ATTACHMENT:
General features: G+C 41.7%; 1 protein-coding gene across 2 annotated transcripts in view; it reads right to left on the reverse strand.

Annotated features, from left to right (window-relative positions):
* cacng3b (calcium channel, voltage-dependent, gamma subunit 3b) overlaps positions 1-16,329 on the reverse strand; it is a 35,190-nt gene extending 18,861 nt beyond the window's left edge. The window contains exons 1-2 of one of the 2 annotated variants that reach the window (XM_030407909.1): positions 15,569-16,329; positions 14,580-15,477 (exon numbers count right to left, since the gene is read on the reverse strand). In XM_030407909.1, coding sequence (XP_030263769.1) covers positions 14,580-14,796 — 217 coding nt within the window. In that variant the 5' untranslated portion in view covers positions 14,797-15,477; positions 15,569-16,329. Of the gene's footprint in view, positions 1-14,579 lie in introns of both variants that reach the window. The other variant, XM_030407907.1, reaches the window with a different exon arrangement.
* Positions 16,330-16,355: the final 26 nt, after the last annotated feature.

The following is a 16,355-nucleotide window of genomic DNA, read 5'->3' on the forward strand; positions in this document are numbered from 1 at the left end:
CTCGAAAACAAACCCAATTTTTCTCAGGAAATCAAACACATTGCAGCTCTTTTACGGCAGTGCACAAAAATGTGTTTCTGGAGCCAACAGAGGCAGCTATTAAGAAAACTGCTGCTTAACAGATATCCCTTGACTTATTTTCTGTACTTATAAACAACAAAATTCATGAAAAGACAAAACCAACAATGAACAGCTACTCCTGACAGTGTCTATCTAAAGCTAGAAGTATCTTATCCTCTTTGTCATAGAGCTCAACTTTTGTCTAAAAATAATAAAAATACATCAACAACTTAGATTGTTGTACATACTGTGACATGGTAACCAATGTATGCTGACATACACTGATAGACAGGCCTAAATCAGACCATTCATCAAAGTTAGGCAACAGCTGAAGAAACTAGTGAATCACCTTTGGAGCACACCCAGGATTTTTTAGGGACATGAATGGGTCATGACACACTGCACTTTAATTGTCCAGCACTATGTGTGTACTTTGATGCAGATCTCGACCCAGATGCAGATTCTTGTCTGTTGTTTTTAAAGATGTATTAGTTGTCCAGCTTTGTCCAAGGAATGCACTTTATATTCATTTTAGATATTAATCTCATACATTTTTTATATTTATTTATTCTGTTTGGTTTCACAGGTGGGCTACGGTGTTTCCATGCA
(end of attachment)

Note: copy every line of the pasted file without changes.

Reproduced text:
General features: G+C 41.7%; 1 protein-coding gene across 2 annotated transcripts in view; it reads right to left on the reverse strand.

Annotated features, from left to right (window-relative positions):
* cacng3b (calcium channel, voltage-dependent, gamma subunit 3b) overlaps positions 1-16,329 on the reverse strand; it is a 35,190-nt gene extending 18,861 nt beyond the window's left edge. The window contains exons 1-2 of one of the 2 annotated variants that reach the window (XM_030407909.1): positions 15,569-16,329; positions 14,580-15,477 (exon numbers count right to left, since the gene is read on the reverse strand). In XM_030407909.1, coding sequence (XP_030263769.1) covers positions 14,580-14,796 — 217 coding nt within the window. In that variant the 5' untranslated portion in view covers positions 14,797-15,477; positions 15,569-16,329. Of the gene's footprint in view, positions 1-14,579 lie in introns of both variants that reach the window. The other variant, XM_030407907.1, reaches the window with a different exon arrangement.
* Positions 16,330-16,355: the final 26 nt, after the last annotated feature.

The following is a 16,355-nucleotide window of genomic DNA, read 5'->3' on the forward strand; positions in this document are numbered from 1 at the left end:
CTCGAAAACAAACCCAATTTTTCTCAGGAAATCAAACACATTGCAGCTCTTTTACGGCAGTGCACAAAAATGTGTTTCTGGAGCCAACAGAGGCAGCTATTAAGAAAACTGCTGCTTAACAGATATCCCTTGACTTATTTTCTGTACTTATAAACAACAAAATTCATGAAAAGACAAAACCAACAATGAACAGCTACTCCTGACAGTGTCTATCTAAAGCTAGAAGTATCTTATCCTCTTTGTCATAGAGCTCAACTTTTGTCTAAAAATAATAAAAATACATCAACAACTTAGATTGTTGTACATACTGTGACATGGTAACCAATGTATGCTGACATACACTGATAGACAGGCCTAAATCAGACCATTCATCAAAGTTAGGCAACAGCTGAAGAAACTAGTGAATCACCTTTGGAGCACACCCAGGATTTTTTAGGGACATGAATGGGTCATGACACACTGCACTTTAATTGTCCAGCACTATGTGTGTACTTTGATGCAGATCTCGACCCAGATGCAGATTCTTGTCTGTTGTTTTTAAAGATGTATTAGTTGTCCAGCTTTGTCCAAGGAATGCACTTTATATTCATTTTAGATATTAATCTCATACATTTTTTATATTTATTTATTCTGTTTGGTTTCACAGGTGGGCTACGGTGTTTCCATGCA